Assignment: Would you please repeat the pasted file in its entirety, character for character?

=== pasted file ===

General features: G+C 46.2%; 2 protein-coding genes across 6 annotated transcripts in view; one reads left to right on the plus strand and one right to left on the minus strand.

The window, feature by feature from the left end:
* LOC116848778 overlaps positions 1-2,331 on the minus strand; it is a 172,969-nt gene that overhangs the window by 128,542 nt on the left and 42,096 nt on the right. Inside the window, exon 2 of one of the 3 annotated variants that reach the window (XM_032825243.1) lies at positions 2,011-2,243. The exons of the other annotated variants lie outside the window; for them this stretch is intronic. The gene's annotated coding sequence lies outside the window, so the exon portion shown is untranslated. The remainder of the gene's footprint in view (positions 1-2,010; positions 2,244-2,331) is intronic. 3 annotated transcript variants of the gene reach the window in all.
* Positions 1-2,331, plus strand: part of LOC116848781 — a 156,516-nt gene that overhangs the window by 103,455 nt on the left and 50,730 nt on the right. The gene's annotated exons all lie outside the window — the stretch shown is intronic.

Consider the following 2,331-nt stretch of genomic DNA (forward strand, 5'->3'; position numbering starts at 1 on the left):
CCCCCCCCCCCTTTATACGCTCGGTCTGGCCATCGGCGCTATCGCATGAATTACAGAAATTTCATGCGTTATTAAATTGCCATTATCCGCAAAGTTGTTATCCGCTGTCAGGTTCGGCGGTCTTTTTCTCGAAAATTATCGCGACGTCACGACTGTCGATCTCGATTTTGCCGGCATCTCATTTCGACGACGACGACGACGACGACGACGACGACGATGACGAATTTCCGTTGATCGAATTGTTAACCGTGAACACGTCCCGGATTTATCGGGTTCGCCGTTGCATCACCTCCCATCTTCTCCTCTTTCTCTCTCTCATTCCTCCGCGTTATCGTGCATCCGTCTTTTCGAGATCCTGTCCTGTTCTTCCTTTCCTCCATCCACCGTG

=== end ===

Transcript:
General features: G+C 46.2%; 2 protein-coding genes across 6 annotated transcripts in view; one reads left to right on the plus strand and one right to left on the minus strand.

The window, feature by feature from the left end:
* LOC116848778 overlaps positions 1-2,331 on the minus strand; it is a 172,969-nt gene that overhangs the window by 128,542 nt on the left and 42,096 nt on the right. Inside the window, exon 2 of one of the 3 annotated variants that reach the window (XM_032825243.1) lies at positions 2,011-2,243. The exons of the other annotated variants lie outside the window; for them this stretch is intronic. The gene's annotated coding sequence lies outside the window, so the exon portion shown is untranslated. The remainder of the gene's footprint in view (positions 1-2,010; positions 2,244-2,331) is intronic. 3 annotated transcript variants of the gene reach the window in all.
* Positions 1-2,331, plus strand: part of LOC116848781 — a 156,516-nt gene that overhangs the window by 103,455 nt on the left and 50,730 nt on the right. The gene's annotated exons all lie outside the window — the stretch shown is intronic.

Consider the following 2,331-nt stretch of genomic DNA (forward strand, 5'->3'; position numbering starts at 1 on the left):
CCCCCCCCCCCTTTATACGCTCGGTCTGGCCATCGGCGCTATCGCATGAATTACAGAAATTTCATGCGTTATTAAATTGCCATTATCCGCAAAGTTGTTATCCGCTGTCAGGTTCGGCGGTCTTTTTCTCGAAAATTATCGCGACGTCACGACTGTCGATCTCGATTTTGCCGGCATCTCATTTCGACGACGACGACGACGACGACGACGACGACGATGACGAATTTCCGTTGATCGAATTGTTAACCGTGAACACGTCCCGGATTTATCGGGTTCGCCGTTGCATCACCTCCCATCTTCTCCTCTTTCTCTCTCTCATTCCTCCGCGTTATCGTGCATCCGTCTTTTCGAGATCCTGTCCTGTTCTTCCTTTCCTCCATCCACCGTG